13 Bugs That Look Like Fleas (And How To Spot the Difference)

Written by Jeremiah Wright
Updated: August 7, 2023
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Fleas are among the most annoying and recurring parasites for dogs, cats, birds, horses, and other animals. They might be tiny, but their capacity to spread diseases and cause suffering to their animal hosts should not be underestimated. One may argue about the benefits of fleas to our ecosystem, but if left unchecked, they can cause serious health problems and sometimes even death. 

However, not all skin bites you see are from fleas. Many other skin-crawling insects look similar to fleas but are totally different species. That doesn’t mean other parasites are better than fleas, but finding a proper treatment scheme depends on correctly establishing what parasite you’re dealing with.

This article discusses 13 bugs that look like fleas and how to spot the difference between them. But first, let’s review what fleas look like.

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What Do Fleas Look Like?

Ceratophyllus gallinae, known as the hen flea or European chicken flea. It is an ectoparasite of birds which commonly attacks poultry, and can bite humans and other mammals.

Adult fleas have powerful claws that they use to grasp the host’s body.

©iStock.com/S.Rohrlach

“Flea” is a term that refers to the Siphonaptera order, comprising around 240 genera. The biology of fleas changes as they pass through four stages of their lives — eggs, larvae, pupae, and adults. Throughout all their life stages, they don’t develop wings.

Flea eggs are tiny and oval-shaped. Larvae look like worms that progressively grow larger as they feed. Then comes the pupae or the cocoon stage. They only start to develop legs once they reach the adult stage. Adult fleas have bodies that can withstand pressure, long legs that can jump up to 7 inches vertically, and powerful claws that they use to grasp the host’s body.

Flea beetles are herbivore insects that munch tiny holes on leaf surfaces.

13 Bugs That Look Like Fleas

1. Aphids

aphids

Aphids are parasitic insects that live on hardwoods and conifers.

©schankz/Shutterstock.com

Aphids are parasitic insects that live on hardwoods and conifers. They suck plant saps, transmit plant diseases, and cause deformation. Their colors vary from green, black, and red to yellow, brown, or gray. Various species of aphids grow up to 0.06 – 0.12 inches long. They have needle-like mouthparts that pierce through the plant to suck saps.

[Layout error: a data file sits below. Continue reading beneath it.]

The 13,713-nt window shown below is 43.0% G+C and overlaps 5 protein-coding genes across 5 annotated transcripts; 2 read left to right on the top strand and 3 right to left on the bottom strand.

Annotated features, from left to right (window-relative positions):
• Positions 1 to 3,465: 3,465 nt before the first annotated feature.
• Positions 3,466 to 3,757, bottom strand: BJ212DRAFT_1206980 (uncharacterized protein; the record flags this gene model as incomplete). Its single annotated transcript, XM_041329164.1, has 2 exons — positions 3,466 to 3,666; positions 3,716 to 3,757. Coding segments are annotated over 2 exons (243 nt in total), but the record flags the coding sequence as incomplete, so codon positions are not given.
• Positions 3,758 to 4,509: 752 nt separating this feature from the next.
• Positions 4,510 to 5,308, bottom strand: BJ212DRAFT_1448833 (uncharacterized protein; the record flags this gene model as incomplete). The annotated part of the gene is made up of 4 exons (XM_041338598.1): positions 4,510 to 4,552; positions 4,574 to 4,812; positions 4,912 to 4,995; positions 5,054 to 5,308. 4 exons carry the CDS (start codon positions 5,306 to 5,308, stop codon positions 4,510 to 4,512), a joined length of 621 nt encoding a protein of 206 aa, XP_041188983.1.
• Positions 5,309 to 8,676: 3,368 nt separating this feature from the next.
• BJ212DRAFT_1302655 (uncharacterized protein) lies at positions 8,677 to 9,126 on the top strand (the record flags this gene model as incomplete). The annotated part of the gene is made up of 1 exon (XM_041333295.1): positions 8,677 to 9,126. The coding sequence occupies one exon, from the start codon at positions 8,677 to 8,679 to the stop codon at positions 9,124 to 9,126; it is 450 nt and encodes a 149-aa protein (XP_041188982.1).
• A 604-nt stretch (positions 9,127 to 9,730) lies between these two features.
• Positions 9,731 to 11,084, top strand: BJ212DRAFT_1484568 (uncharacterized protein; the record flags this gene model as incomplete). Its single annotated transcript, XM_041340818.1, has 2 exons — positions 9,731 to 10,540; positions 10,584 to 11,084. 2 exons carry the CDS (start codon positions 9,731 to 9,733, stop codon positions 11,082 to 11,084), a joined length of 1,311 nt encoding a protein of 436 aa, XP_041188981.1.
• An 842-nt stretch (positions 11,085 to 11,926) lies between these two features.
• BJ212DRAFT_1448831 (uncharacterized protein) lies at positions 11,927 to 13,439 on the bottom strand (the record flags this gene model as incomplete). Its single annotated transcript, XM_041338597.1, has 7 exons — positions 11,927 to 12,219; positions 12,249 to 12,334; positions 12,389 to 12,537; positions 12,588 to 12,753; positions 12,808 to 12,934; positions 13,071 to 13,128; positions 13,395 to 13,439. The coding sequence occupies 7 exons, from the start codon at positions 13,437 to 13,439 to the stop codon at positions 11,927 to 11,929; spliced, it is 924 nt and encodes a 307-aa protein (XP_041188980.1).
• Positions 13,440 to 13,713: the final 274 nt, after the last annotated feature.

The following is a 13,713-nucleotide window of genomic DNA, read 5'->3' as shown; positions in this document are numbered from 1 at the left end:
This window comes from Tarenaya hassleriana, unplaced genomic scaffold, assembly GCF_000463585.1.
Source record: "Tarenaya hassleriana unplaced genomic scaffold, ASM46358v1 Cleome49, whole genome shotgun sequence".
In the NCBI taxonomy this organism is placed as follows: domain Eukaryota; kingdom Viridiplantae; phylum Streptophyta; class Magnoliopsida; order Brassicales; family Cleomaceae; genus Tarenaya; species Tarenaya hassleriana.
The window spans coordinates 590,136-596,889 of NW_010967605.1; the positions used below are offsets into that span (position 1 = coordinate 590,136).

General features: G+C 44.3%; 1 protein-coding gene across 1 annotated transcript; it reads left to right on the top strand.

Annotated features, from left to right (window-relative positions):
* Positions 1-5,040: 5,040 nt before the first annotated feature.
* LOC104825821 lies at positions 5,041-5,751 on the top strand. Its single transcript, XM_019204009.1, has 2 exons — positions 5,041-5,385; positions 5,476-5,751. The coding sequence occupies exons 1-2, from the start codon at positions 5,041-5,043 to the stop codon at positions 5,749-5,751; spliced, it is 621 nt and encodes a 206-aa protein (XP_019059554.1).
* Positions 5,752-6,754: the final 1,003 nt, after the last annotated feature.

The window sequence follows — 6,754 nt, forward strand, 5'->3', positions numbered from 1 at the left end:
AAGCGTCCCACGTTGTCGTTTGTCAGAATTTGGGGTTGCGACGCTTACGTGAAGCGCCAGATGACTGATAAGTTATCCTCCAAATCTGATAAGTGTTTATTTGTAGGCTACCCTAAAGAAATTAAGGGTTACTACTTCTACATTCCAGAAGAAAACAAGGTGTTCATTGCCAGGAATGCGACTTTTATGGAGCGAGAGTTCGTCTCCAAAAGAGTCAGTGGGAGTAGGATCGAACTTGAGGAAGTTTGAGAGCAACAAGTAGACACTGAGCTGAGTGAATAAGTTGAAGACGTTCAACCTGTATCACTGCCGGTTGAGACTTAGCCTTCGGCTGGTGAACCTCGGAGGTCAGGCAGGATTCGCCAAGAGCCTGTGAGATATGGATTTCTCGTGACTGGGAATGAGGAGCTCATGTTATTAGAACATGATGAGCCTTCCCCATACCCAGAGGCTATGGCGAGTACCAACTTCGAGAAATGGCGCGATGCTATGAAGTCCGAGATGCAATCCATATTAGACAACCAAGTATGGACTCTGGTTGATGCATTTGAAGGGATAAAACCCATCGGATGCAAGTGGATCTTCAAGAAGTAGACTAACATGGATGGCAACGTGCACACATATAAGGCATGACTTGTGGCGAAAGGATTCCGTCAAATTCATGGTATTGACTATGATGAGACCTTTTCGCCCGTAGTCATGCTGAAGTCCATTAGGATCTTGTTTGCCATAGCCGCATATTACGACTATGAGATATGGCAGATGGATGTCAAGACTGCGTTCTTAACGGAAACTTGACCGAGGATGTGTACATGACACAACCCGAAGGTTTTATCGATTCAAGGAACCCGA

Once a plant hosting the stem mother (wingless females) gets overcrowded, the offspring become adults and develop membranous wings. Then, adult male and female aphids fly to new plants to reproduce.

2. Bat Bugs

European bat bug

Bat bugs are oval-shaped insects that grow up to 0.19 inches.

©iStock.com/Zdenek Macat

Bat bugs refer to species in the Cimicidae and Polyctenidae families, which are blood-sucking parasites to bats. Bat bugs are oval-shaped insects that grow up to 0.19 inches. Species may vary in color, ranging from beige to dark brown. Bat bugs have microscopic hairs that cover their thorax.

3. Bed Bugs

Types of Bed Bugs - Cimex lectularius

Bed bugs are insects in the

Cimex

genus.

©Pavel Krasensky/Shutterstock.com

Bed bugs are insects in the Cimex genus. They feed on human blood, while fleas feed on mammal and human blood. Both their bites may irritate the skin or cause rashes. On average, bed bugs measure  0.19 – 0.27 inches long, meaning they’re larger than fleas. Bed bugs crawl and cannot jump, while fleas crawl and jump.

4. Black Carpet Beetles

Big black beetle - Carpet beetle

Black carpet beetles are usually found in kitchen cabinets, wardrobes, and carpets.

©Tomasz Klejdysz/Shutterstock.com

Black carpet beetles, known as Attagenus unicolor, are parasite species that feed on animal products containing keratin, such as leather, silk, wool, dead insects, and dried plants. They are usually found in kitchen cabinets, wardrobes, and carpets. Adults grow about 0.11 – 0.19 inches long with elongated bodies and wings similar to cockroaches.

5. Confused Flour Beetles

Flour Beetle

The confused flour beetle has a flat oval body and straight antennae facing opposite angles.

©Tomasz Klejdysz/Shutterstock.com

The confused flour beetle, also called Tribolium confusum, is a parasitic insect that targets flour and grain. They look similar to red flour beetles. However, they are separate species. The confused flour beetle has a flat oval body and straight antennae facing opposite angles.

6. House Crickets

House cricket (Acheta domesticus) on a white background

House crickets are omnivore insects that can grow up to 0.83 inches.

©iStock.com/Florian DENIS